On the third and fourth days of August, when German armies invaded Luxemburg and Belgium, all Powers with which Germany was then at war were parties to the convention, and thus Article 20 did not apply. Germany at that time was at war with Russia and with France, both of which countries had ratified the convention. Luxemburg and Belgium were likewise contracting Powers, so that, in the war between Germany, on the one hand, and Russia and France, on the other, Luxemburg and Belgium were neutral Powers, and all were bound by the provisions of Convention No. V. It is true that Great Britain was not a party to the convention, but war did not exist between Germany and Great Britain at the time of the invasion of Belgium, but by reason of that invasion Great Britain declared war. It is also true that AustriaHungary was at war with Serbia and that Germany was the ally of Austria-Hungary. It is a fact, however, that Germany did not declare war against Serbia until August 8, and the fact that a nation is an ally does not necessarily mean that it is at war with the enemies of its ally. For example, Japan and Germany are at war, but Japan is not at war with Turkey, Germany's ally. Again, Italy is at war with AustriaHungary and with Turkey, but is not at war apparently with Germany, the ally of Austria-Hungary and of Turkey. Therefore, when Germany invaded Luxemburg and Belgium on August 3d and 4th, Germany was only at war with Russia and with France, in which war Luxemburg and Belgium were neutral.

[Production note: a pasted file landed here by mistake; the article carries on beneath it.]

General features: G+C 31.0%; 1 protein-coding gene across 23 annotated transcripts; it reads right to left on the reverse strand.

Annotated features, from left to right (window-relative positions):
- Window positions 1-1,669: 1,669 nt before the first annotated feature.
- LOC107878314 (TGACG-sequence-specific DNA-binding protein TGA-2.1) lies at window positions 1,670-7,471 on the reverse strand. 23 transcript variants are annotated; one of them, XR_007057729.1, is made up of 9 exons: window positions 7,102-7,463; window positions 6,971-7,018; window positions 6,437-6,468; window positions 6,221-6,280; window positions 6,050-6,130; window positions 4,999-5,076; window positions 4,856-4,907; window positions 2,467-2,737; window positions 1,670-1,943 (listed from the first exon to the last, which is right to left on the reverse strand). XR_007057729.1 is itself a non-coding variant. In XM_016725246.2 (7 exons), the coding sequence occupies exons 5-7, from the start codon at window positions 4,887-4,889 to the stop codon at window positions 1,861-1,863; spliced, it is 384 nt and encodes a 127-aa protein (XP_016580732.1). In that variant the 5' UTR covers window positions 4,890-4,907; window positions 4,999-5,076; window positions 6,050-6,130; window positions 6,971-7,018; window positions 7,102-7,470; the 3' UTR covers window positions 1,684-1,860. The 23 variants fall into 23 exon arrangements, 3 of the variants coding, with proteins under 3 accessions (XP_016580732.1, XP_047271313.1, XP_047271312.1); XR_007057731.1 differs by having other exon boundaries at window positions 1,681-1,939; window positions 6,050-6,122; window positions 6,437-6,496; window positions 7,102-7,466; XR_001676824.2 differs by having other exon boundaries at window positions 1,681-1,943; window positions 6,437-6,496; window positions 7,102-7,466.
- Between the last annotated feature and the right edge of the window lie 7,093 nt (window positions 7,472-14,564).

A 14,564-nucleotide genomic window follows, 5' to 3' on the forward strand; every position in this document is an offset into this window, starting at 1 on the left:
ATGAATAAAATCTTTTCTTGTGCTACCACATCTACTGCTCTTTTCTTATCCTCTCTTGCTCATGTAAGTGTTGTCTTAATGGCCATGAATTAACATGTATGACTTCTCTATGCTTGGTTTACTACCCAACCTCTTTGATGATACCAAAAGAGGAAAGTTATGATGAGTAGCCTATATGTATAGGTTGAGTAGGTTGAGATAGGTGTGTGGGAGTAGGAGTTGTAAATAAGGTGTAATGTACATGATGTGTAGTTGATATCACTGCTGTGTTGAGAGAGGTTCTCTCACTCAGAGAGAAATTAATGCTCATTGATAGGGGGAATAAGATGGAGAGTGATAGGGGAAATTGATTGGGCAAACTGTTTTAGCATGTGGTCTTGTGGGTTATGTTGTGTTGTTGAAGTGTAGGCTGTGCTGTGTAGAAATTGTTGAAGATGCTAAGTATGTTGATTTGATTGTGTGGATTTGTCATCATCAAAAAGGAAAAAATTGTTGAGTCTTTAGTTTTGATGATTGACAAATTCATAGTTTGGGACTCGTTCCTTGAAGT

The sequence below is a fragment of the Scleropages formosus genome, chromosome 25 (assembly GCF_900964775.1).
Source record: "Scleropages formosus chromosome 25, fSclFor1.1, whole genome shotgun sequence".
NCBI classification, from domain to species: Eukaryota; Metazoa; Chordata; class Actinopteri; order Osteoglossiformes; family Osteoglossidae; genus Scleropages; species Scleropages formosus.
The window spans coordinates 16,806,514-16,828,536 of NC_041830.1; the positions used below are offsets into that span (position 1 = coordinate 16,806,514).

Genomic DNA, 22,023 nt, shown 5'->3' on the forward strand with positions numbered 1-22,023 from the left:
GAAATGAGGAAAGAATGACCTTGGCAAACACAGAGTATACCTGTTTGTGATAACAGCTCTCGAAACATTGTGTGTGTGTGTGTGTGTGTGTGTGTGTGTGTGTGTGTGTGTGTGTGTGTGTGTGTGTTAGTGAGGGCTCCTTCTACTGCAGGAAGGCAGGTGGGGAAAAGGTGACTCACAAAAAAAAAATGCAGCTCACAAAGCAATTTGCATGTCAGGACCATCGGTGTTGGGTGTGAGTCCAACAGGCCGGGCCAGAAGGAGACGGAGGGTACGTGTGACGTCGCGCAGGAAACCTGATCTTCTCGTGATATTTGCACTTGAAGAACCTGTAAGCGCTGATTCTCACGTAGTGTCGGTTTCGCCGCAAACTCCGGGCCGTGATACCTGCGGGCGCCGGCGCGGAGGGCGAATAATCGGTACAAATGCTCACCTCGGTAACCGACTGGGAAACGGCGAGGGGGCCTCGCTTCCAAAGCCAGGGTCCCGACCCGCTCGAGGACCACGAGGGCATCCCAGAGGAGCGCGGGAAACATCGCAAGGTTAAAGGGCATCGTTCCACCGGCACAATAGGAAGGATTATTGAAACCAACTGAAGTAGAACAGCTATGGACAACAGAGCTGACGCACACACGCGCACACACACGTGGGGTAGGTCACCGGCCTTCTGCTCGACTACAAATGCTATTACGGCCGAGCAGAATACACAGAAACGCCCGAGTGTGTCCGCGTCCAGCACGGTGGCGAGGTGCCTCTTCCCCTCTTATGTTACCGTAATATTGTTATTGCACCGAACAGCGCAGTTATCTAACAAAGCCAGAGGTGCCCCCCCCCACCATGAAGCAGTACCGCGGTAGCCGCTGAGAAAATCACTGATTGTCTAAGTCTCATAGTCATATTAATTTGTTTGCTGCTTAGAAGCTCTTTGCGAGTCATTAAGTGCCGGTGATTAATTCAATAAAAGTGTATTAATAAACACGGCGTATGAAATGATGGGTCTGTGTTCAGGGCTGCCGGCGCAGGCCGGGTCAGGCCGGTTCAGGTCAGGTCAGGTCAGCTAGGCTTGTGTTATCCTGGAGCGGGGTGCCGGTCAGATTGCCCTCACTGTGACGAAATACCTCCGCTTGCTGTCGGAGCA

The five countries were bound by Convention No. V, and Luxemburg and Belgium were beneficiaries of Convention No. V respecting the rights and duties of neutral Powers and persons in case of war on land. This would seem to be a demonstration that Germany's action was in the teeth of this convention, that it violated neutral territory, that it moved troops or convoys of war across neutral territory, which was forbidden, and that Luxemburg and Belgium were bound to oppose the violation of neutrality, and that resistance by force to the violation of its territory could not be regarded, to quote the language of Article 10 "as a hostile act."

While this view appears to be technically correct, it must be borne in mind that Germany had requested a permission for its armies to pass through Luxemburg and Belgium, and that both of these countries